Stand by net zero and support environmental innovation, urges Tesco boss as supermarket unveils rapid expansion of low-carbon fertiliser trial

Tesco CEO Ken Murphy has called on political parties to stand by their net zero commitments and give businesses the confidence to invest.

The call to action came as he unveiled the rapid expansion of one of Tesco’s key agricultural innovation initiatives, the largest commercial field trial of low-carbon fertilisers in the UK.

Speaking at the Reuters IMPACT event in London, Murphy said green innovation in the food industry could be transformational in helping to cut costs and carbon, protect food security, and stimulate green growth.

But he warned that levels of investment in the UK remain well below the OECD average and that government and industry must work together to enable and unlock large-scale innovation.

Murphy announced that Tesco will expand its trial of low-carbon, mostly domestically produced fertilisers, in a bid to drive a tenfold increase in the number of hectares being cultivated by low-carbon alternatives for the 2024 growing season.

The retailer has committed to share the findings so other businesses can also learn and benefit.

With conventional fertiliser costs rising by as much as 140 per cent last year, and the closure of the UK’s last remaining fertiliser plant, low-carbon fertilisers could be a cost-effective and less volatile alternative for farmers struggling with shortages caused by the war in Ukraine.

During the first year of the trial, 1,300 hectares of land were cultivated using eight different low-carbon fertilisers, six of which were manufactured in the UK from material including food waste, chicken litter, fire extinguisher waste and algae.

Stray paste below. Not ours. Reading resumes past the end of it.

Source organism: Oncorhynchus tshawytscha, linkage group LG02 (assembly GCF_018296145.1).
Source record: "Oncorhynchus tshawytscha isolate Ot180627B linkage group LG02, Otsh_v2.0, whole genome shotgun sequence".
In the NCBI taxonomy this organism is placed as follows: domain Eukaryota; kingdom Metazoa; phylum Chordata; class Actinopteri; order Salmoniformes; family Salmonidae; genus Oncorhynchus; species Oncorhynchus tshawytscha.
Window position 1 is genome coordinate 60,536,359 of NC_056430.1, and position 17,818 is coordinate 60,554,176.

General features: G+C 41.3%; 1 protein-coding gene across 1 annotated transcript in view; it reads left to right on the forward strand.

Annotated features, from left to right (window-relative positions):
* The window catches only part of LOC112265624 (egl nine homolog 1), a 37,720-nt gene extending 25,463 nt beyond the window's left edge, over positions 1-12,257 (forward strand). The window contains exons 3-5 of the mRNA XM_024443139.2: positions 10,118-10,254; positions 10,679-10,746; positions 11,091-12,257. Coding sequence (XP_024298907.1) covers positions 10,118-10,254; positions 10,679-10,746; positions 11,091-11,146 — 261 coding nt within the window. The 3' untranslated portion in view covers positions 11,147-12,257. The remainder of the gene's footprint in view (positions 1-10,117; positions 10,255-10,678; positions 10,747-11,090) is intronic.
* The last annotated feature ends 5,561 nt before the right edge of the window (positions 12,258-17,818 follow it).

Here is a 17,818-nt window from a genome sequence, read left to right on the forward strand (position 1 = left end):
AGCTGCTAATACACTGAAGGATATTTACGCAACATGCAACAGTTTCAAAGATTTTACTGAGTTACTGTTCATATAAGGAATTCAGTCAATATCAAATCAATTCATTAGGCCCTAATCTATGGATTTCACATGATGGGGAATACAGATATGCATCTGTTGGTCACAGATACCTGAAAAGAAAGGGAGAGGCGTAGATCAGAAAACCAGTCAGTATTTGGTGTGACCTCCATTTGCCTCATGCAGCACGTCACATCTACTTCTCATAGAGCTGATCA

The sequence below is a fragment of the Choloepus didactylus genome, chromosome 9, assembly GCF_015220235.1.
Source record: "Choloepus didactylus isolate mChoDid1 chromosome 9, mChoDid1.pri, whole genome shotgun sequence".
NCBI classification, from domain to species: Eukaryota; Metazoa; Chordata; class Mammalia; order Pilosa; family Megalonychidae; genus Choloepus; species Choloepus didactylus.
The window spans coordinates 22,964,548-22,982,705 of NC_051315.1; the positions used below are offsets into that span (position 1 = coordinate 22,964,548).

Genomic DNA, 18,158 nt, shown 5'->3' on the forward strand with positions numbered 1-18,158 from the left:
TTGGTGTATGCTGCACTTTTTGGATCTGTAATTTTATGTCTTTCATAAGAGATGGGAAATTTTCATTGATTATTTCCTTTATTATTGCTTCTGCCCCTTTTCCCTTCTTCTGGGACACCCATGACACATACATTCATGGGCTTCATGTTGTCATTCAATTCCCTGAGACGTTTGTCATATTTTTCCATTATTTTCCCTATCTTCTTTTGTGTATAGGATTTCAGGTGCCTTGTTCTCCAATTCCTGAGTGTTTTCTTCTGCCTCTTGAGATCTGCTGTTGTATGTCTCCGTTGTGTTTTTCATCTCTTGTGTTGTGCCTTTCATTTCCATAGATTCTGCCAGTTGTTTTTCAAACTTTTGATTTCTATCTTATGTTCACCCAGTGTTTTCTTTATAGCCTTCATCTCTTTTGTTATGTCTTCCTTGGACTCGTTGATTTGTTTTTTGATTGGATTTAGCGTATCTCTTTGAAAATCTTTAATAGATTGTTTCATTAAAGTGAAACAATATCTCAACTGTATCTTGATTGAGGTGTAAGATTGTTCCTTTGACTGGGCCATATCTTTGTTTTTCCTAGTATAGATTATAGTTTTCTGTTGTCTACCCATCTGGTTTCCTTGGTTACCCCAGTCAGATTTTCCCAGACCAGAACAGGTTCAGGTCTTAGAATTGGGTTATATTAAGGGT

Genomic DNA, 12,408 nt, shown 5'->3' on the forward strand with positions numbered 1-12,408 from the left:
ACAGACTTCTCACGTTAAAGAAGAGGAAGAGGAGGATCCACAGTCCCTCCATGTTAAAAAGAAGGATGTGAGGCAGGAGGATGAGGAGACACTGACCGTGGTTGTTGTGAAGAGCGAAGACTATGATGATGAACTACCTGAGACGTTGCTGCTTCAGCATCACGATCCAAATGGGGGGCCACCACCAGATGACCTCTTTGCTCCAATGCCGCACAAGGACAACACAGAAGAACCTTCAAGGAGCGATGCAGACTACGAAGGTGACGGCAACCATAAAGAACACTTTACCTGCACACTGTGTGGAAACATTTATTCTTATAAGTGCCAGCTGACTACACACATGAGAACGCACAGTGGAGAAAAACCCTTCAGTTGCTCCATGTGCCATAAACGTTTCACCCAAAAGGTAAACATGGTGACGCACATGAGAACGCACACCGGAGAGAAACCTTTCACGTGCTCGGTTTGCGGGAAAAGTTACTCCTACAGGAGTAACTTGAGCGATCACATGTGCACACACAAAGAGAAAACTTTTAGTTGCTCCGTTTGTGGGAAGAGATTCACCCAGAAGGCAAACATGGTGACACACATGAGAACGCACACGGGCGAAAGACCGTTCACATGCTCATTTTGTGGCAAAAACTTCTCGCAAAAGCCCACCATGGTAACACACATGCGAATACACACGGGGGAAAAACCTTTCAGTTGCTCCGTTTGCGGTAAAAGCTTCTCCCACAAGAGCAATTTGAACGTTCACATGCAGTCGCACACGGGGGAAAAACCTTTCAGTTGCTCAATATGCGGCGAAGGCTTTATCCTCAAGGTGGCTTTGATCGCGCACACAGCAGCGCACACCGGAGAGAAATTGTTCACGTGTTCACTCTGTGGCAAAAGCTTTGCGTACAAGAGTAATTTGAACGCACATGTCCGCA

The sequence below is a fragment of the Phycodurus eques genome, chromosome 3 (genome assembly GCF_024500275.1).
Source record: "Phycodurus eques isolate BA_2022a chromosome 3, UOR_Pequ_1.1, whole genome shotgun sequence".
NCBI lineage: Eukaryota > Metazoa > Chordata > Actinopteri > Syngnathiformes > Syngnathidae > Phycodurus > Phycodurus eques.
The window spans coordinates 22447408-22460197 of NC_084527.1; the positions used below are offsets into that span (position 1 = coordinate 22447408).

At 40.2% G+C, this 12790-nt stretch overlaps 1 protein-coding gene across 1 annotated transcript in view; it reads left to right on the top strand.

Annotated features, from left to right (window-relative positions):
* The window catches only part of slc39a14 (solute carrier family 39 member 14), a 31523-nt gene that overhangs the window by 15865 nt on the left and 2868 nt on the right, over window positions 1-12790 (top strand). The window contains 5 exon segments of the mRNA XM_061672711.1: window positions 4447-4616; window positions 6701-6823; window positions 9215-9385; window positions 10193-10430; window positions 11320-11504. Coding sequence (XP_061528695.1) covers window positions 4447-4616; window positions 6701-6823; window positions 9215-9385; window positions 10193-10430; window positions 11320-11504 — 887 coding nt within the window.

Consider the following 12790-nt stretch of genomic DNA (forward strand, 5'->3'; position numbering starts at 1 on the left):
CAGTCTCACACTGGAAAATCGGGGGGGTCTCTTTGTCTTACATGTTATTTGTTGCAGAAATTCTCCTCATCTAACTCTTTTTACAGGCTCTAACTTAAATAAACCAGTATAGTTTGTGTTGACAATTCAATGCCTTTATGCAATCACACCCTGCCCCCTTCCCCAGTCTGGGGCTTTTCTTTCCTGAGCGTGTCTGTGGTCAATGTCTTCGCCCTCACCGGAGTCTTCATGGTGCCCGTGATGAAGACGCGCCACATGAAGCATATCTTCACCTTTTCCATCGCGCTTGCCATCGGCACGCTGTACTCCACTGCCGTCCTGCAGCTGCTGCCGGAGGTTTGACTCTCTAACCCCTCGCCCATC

This land produced 70,000 tonnes of fresh produce, according to Tesco, including lettuces, carrots and potatoes.

Initial results found the low-carbon fertilisers were just as effective as conventional inputs and cut emissions by up to 50 per cent.

Now Tesco plans to expand the trial to 13,000 hectares next year, paving the way for widespread take-up of low-carbon alternatives.

As well as its main vegetable suppliers, Tesco also plans to roll out the initiative to more of its Sustainable Farming Groups, many of whom manage pasture and forage-based systems for rearing livestock.

Murphy emphasised his desire to build “a more resilient, sustainable and productive food system”.

“Innovations like low-carbon fertiliser are part of the solution,” he said. “As the early results show, they have huge potential to cut greenhouse gas emissions, enhance soil health and water quality, as well as providing greater cost certainty for farmers and create industry here in the UK – which is why I am so pleased with our plans to scale up usage next year. But to realise the full benefits, we need to see action beyond our supply chain, too.

“We’ll only get there through cross-industry and cross-party collaboration. We all need to drive towards the same goal and be better at sharing learnings and resources on the way.

“The food industry is willing to invest but needs more stability and confidence when it comes to future policy. That is why it’s critical that all parties, regardless of political creed, stand by their net-zero commitments and timelines.”

The initiative will contribute to Tesco’s wider target, under the WWF Basket initiative, to halve the environmental impact of the average shopping basket by 2030.

The retailer added that reducing on-farm emissions is a key part of its ambition to reach net zero across its supply chain by 2050.